Patient-Controlled Analgesia (PCA)



  • PCA uses an infusion pump to deliver a pre-programmed dose of an opioid medication when a demand button is pushed. PCA modes of delivery include demand dosing and demand dosing plus continuous basal infusion.
  • The minimal effective analgesic concentration (MEAC) is the lowest plasma opioid concentration at which pain relief can be achieved. PCA can effectively maintain the plasma MEAC, avoiding peaks and troughs that can be associated with side effects and periods of uncontrolled pain.1
Clinical Use: 

Indications: post-operative, severe acute, acute on chronic, and cancer-related pain, inability to use oral/transdermal/rectal routes routes of administration

Adjustable PCA parameters: 

  • Demand dose: amount of opioid delivered when demand button is pushed
  • Lockout interval: time period after a successfully-delivered demand dose when pump will not administer additional opioid, even if demand button is pushed
  • Continuous dose or basal infusion: constant rate delivered regardless of whether demand button is pushed 
  • Breakthrough/incident pain bolus dose: amount of opioid administered by clinician for breakthrough pain, usually nurse-administered
  • 1-hour maximum dose limit: includes demand dose, continuous dose, and breakthrough/incident pain bolus doses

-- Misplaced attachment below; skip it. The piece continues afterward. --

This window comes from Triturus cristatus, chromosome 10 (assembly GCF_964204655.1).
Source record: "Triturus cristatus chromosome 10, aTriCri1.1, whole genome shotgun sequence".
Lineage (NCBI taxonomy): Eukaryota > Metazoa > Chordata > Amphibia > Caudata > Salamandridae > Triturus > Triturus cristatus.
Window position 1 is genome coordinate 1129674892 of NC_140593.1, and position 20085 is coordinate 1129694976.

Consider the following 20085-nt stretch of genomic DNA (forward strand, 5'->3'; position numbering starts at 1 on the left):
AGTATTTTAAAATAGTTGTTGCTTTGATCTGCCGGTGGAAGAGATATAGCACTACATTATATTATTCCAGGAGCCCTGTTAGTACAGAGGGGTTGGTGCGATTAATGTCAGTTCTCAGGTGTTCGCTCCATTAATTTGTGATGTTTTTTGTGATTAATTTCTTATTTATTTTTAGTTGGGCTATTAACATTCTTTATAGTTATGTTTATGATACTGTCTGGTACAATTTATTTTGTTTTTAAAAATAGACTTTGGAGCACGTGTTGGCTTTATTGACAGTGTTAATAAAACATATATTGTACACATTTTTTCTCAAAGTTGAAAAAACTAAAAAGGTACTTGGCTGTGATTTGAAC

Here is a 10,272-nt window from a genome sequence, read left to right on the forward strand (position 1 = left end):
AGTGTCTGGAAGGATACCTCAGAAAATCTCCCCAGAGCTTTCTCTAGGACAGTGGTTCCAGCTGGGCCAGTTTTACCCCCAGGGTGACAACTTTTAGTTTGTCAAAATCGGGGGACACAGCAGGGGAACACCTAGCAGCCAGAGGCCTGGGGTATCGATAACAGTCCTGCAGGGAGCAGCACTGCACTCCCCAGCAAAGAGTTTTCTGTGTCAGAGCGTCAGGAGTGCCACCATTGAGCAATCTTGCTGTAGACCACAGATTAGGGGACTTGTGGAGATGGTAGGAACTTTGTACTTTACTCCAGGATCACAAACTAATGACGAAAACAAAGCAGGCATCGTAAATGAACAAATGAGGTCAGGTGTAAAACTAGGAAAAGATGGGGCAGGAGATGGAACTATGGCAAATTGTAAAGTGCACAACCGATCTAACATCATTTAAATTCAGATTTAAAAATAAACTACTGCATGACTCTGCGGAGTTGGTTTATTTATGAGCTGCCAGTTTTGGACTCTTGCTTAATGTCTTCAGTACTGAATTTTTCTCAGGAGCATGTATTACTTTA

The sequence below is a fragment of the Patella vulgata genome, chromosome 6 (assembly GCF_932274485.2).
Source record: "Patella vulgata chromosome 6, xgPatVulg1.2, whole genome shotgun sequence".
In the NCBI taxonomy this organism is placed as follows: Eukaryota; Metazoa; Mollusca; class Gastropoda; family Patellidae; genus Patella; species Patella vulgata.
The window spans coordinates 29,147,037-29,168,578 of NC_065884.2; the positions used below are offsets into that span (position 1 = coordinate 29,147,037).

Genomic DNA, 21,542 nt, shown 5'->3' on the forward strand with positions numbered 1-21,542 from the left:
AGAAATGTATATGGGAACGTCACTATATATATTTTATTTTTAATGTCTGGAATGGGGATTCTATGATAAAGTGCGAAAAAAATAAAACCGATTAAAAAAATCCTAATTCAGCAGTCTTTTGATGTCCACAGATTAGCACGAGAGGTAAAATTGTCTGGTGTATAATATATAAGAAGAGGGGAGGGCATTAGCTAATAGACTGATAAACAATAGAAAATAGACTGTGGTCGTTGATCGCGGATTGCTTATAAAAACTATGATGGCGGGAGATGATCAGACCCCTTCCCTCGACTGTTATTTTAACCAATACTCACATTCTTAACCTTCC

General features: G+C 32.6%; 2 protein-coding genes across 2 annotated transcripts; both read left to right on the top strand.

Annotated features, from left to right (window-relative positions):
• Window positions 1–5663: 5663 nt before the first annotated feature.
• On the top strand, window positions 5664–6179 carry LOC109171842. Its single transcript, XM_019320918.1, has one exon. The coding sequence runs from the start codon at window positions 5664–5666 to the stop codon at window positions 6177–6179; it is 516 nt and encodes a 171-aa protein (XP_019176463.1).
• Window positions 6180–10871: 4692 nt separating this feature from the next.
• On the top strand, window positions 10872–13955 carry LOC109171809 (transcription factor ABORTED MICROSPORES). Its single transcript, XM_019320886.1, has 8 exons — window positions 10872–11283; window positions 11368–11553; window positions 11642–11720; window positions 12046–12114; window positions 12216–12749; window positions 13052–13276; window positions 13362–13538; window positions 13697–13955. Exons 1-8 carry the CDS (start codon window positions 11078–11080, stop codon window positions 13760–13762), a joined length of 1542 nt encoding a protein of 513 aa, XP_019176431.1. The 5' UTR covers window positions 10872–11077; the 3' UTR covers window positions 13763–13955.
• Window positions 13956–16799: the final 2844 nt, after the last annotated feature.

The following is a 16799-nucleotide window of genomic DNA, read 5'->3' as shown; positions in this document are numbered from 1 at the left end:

Dosing: Common initial dosing regimens for opioid-naïve adult patients:2


Demand dose

Lockout (minutes)

Breakthrough/incident pain bolus dose

1-hour maximum dose


1 mg


2-4 mg q2h prn

10 mg


0.2 mg


0.4-1 mg q2h prn

2.2 mg


10 mcg


20-40 mcg q2h prn

100 mcg

Calculation of initial demand dose for morphine or hydromorphone:

  • Calculate total amount used in a 60-minute period to achieve pain relief. Assume patient will require half of that amount over the next 3 hours (for opioids with half-lives of ~3 hours). Divide that amount by 3 for hourly dose. Divide that amount by 3 again for demand dose allowable every 20 minutes. 
  • Example: Patient requires 9 mg of IV morphine over 60-minute period in the Emergency Room for pain relief. 9/2*3*3 = 9/18 = 0.5 mg. Start with demand dose of 0.5 mg with lockout of 20 minutes.
Special Considerations: 
  • Contraindications: patient inability to independently push demand button, contraindication to selected opioid
  • Avoid basal rate with initial programming, in opioid-naïve patients, patients with comorbidities (renal impairment, hypovolemia, morbid obesity, obstructive sleep apnea)3  that increase the risk of over-sedation and respiratory depression 
  • PCA dosing in opioid-tolerant patients should take account for daily oral morphine equivalents (OME).
    • Example: Patient takes 90 OME daily, approximately equivalent to 30 mg IV morphine daily. 30 mg/24 hours = 1.25 mg/hour. This amount should be incorporated into the demand dose.

Grass J. Patient-controlled analgesia. Anesthesia & Analgesia. 2005;101:S44–S61.

Mariano ER. Management of acute perioperative pain. In: UpToDate, Fishman S & Crowley M (Eds), UpToDate, Waltham, MA. (Accessed on January 3, 2021).

Macintyre PE. Safety and efficacy of patient-controlled analgesia. British Journal of Anaesthesia. 2001;87:36–46.

Dinges H, Otto S, Stay DK et al. Side effect rates of opioids in equianalgesic doses via intravenous patient-controlled analgesia: A systematic review and network meta-analysis. Anesthesia & Analgesia. 2019;129:1153–1162.